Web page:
Royce, try going back and seeing Bedknobs and Broomsticks again today. I think you''ll agree that, even if the "suck" bullet misses, the "weird" one will hit home.

Boggy Creek: no, that's the one. It was marketed as a kid's movie. Yes. A horror movie for kids. (Because it had kids in it, you see.)

The seventies were a strange, strange decade in which to be a child. Remember that the next time you encounter some fortyish person behaving oddly.

Escape to Witch Mountain: weird and suck. I still remember the commercials for that. "Them two kids... is WITCHES!" (Actually they were telekinetic aliens.)

There was a sequel, which was just as weird and sucked worse: Return From Witch Mountain, in which the kids come back to Earth for a vacation. That's the one with Davis and Lee.

Note that this story of persecuted children fleeing evil, greedy adults was one of the darkest things ever brought out under the Disney label. As with all other Disney movies from the 1970s, it has been quietly swept under the carpet. (Although, bizarrely, there is a fan club. Seventies nostalgia is a powerful thing.)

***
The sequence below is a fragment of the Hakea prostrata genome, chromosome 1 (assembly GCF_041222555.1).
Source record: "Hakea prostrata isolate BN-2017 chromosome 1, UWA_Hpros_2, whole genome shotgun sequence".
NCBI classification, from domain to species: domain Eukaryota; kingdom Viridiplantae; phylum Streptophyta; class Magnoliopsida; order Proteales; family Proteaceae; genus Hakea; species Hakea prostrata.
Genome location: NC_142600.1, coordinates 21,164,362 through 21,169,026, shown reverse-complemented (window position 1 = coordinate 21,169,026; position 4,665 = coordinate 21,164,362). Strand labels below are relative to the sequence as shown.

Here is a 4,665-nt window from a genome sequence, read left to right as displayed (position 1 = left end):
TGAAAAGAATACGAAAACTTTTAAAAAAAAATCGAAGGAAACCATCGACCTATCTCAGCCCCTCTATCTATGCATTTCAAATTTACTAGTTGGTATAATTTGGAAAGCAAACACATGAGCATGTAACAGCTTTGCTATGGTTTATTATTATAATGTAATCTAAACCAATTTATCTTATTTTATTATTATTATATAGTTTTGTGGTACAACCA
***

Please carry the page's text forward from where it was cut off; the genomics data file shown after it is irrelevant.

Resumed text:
Black Cauldron, yeah, weird and suck again. It's based on the Lloyd Alexander book, in which the eponymous cauldron turns people into zombies. I remember thinking, wait, Disney's going to make a movie out of /that/? How's that going to work? As it turned out, not very well.


Doug M.

Bernard Guerrero

you either took him to movies a little too old for him and hoped he wouldn't get nightmares about Darth Vader

Heh! Vader was cool, but the pseudo-documentary about Bigfoot (sort of "In Search Of" like) that I saw right before Star Wars scared the bejeezus out of me. And my Dad got mad at me about it!

That said, I think you're reading too much into the period and not enough into the specifics. Disney's magical transformation can be traced directly to Eisner coming over from Paramount in 1984, and bringing Katzenberg along with him. Them plus Frank Wells is all you need. And Eisner was helping make solid movies (along with Barry Diller) well before moving over to Disney: Raiders of the Lost Ark, Saturday Night Fever, Grease, Heaven Can Wait, Ordinary People, Terms of Endearment, An Officer and a Gentleman, The Elephant Man, Reds, Flashdance, Footloose, Trading Places, Beverly Hills Cop, Airplane and three installments of the Star Trek cycle.